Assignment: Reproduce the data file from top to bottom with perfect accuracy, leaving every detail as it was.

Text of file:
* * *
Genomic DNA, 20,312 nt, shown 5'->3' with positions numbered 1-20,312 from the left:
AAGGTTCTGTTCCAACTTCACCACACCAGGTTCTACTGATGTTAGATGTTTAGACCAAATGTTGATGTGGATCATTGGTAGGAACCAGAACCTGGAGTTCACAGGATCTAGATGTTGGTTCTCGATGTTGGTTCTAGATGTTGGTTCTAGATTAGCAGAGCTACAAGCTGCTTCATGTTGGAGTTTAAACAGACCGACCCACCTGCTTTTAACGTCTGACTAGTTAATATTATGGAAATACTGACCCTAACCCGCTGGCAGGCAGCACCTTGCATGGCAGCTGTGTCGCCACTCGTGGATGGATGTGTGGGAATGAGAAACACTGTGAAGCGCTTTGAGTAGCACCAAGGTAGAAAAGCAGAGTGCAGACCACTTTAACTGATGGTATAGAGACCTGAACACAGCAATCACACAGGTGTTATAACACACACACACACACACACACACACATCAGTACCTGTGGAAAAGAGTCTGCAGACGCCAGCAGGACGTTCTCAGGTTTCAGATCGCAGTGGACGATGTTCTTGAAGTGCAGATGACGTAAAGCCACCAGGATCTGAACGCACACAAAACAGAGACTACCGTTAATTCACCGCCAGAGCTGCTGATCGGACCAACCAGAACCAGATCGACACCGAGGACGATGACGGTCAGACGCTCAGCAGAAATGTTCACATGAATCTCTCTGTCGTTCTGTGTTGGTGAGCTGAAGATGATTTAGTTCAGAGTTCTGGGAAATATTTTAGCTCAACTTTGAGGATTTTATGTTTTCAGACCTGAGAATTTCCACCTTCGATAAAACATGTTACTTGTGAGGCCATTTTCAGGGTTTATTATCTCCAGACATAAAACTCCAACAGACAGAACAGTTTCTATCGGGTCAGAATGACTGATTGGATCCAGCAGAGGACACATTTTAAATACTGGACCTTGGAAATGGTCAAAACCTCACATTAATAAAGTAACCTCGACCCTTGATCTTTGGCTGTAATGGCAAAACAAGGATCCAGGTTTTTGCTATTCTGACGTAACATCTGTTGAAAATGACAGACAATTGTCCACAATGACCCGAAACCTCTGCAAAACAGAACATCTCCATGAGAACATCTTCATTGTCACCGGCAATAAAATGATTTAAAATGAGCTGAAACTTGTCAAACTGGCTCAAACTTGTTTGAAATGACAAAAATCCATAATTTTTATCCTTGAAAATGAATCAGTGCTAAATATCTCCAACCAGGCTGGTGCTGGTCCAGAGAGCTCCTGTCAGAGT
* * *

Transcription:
Genomic DNA, 20,312 nt, shown 5'->3' with positions numbered 1-20,312 from the left:
AAGGTTCTGTTCCAACTTCACCACACCAGGTTCTACTGATGTTAGATGTTTAGACCAAATGTTGATGTGGATCATTGGTAGGAACCAGAACCTGGAGTTCACAGGATCTAGATGTTGGTTCTCGATGTTGGTTCTAGATGTTGGTTCTAGATTAGCAGAGCTACAAGCTGCTTCATGTTGGAGTTTAAACAGACCGACCCACCTGCTTTTAACGTCTGACTAGTTAATATTATGGAAATACTGACCCTAACCCGCTGGCAGGCAGCACCTTGCATGGCAGCTGTGTCGCCACTCGTGGATGGATGTGTGGGAATGAGAAACACTGTGAAGCGCTTTGAGTAGCACCAAGGTAGAAAAGCAGAGTGCAGACCACTTTAACTGATGGTATAGAGACCTGAACACAGCAATCACACAGGTGTTATAACACACACACACACACACACACACACATCAGTACCTGTGGAAAAGAGTCTGCAGACGCCAGCAGGACGTTCTCAGGTTTCAGATCGCAGTGGACGATGTTCTTGAAGTGCAGATGACGTAAAGCCACCAGGATCTGAACGCACACAAAACAGAGACTACCGTTAATTCACCGCCAGAGCTGCTGATCGGACCAACCAGAACCAGATCGACACCGAGGACGATGACGGTCAGACGCTCAGCAGAAATGTTCACATGAATCTCTCTGTCGTTCTGTGTTGGTGAGCTGAAGATGATTTAGTTCAGAGTTCTGGGAAATATTTTAGCTCAACTTTGAGGATTTTATGTTTTCAGACCTGAGAATTTCCACCTTCGATAAAACATGTTACTTGTGAGGCCATTTTCAGGGTTTATTATCTCCAGACATAAAACTCCAACAGACAGAACAGTTTCTATCGGGTCAGAATGACTGATTGGATCCAGCAGAGGACACATTTTAAATACTGGACCTTGGAAATGGTCAAAACCTCACATTAATAAAGTAACCTCGACCCTTGATCTTTGGCTGTAATGGCAAAACAAGGATCCAGGTTTTTGCTATTCTGACGTAACATCTGTTGAAAATGACAGACAATTGTCCACAATGACCCGAAACCTCTGCAAAACAGAACATCTCCATGAGAACATCTTCATTGTCACCGGCAATAAAATGATTTAAAATGAGCTGAAACTTGTCAAACTGGCTCAAACTTGTTTGAAATGACAAAAATCCATAATTTTTATCCTTGAAAATGAATCAGTGCTAAATATCTCCAACCAGGCTGGTGCTGGTCCAGAGAGCTCCTGTCAGAGT